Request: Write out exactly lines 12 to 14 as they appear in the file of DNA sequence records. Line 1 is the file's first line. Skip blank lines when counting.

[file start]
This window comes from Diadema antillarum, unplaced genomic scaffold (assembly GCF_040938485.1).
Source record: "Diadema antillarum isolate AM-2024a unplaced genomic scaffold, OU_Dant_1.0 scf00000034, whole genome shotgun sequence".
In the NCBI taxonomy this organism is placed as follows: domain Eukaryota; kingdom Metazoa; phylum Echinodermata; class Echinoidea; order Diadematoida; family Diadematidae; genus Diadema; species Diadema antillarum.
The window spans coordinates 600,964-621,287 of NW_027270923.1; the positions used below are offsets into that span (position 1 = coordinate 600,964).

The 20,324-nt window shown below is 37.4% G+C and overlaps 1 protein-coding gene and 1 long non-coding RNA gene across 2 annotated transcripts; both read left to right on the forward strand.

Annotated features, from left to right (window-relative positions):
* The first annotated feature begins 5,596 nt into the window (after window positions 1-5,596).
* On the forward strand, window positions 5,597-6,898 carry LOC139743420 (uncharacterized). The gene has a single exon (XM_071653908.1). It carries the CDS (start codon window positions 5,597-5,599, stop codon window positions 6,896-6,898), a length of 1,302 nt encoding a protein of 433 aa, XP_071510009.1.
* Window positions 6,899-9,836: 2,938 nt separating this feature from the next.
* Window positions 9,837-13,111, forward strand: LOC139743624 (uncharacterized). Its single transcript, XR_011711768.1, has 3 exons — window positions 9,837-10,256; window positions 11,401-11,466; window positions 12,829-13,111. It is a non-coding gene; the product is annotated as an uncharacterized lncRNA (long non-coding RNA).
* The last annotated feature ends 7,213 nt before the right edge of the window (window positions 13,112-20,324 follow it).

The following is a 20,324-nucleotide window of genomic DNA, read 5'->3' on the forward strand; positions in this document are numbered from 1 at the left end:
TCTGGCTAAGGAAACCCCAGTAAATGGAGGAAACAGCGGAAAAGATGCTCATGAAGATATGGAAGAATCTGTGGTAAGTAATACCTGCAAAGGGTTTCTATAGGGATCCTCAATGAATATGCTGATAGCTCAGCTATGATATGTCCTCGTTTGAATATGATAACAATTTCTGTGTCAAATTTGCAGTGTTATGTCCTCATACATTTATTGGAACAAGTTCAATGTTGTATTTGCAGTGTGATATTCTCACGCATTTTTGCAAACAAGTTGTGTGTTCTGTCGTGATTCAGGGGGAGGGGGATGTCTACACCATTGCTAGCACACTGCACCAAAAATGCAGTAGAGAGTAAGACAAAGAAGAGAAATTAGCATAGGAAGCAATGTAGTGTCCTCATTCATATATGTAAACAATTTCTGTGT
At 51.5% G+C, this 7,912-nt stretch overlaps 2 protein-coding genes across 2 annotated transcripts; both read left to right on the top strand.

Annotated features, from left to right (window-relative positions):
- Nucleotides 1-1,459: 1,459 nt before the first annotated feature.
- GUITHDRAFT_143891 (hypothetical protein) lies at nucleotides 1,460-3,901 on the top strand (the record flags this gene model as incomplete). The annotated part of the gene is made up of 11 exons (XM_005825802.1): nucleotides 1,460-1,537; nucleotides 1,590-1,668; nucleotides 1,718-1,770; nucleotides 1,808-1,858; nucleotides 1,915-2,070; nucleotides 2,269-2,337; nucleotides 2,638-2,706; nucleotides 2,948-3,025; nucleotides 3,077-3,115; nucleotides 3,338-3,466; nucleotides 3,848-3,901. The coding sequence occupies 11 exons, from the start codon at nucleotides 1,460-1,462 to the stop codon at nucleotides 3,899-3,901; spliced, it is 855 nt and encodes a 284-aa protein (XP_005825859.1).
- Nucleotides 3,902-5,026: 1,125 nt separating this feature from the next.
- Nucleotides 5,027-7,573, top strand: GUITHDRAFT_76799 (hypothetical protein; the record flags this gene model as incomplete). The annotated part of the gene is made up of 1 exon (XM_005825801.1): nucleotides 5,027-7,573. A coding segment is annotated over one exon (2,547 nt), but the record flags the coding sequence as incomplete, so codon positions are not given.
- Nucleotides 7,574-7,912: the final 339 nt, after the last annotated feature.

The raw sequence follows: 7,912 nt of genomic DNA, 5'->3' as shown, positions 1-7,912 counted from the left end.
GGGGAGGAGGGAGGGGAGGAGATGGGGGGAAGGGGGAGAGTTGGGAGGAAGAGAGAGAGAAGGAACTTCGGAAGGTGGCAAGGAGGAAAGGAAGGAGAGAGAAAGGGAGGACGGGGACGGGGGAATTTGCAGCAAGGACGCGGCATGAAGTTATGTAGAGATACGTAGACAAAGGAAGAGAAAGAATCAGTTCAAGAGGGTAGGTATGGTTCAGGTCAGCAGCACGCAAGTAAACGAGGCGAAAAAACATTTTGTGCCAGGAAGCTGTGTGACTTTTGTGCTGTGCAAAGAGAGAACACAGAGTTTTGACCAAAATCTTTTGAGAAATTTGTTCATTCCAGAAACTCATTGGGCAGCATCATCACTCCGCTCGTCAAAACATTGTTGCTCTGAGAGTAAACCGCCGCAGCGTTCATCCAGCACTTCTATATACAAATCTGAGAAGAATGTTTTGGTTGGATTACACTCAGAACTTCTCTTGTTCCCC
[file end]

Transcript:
The following is a 20,324-nucleotide window of genomic DNA, read 5'->3' on the forward strand; positions in this document are numbered from 1 at the left end:
TCTGGCTAAGGAAACCCCAGTAAATGGAGGAAACAGCGGAAAAGATGCTCATGAAGATATGGAAGAATCTGTGGTAAGTAATACCTGCAAAGGGTTTCTATAGGGATCCTCAATGAATATGCTGATAGCTCAGCTATGATATGTCCTCGTTTGAATATGATAACAATTTCTGTGTCAAATTTGCAGTGTTATGTCCTCATACATTTATTGGAACAAGTTCAATGTTGTATTTGCAGTGTGATATTCTCACGCATTTTTGCAAACAAGTTGTGTGTTCTGTCGTGATTCAGGGGGAGGGGGATGTCTACACCATTGCTAGCACACTGCACCAAAAATGCAGTAGAGAGTAAGACAAAGAAGAGAAATTAGCATAGGAAGCAATGTAGTGTCCTCATTCATATATGTAAACAATTTCTGTGT
At 51.5% G+C, this 7,912-nt stretch overlaps 2 protein-coding genes across 2 annotated transcripts; both read left to right on the top strand.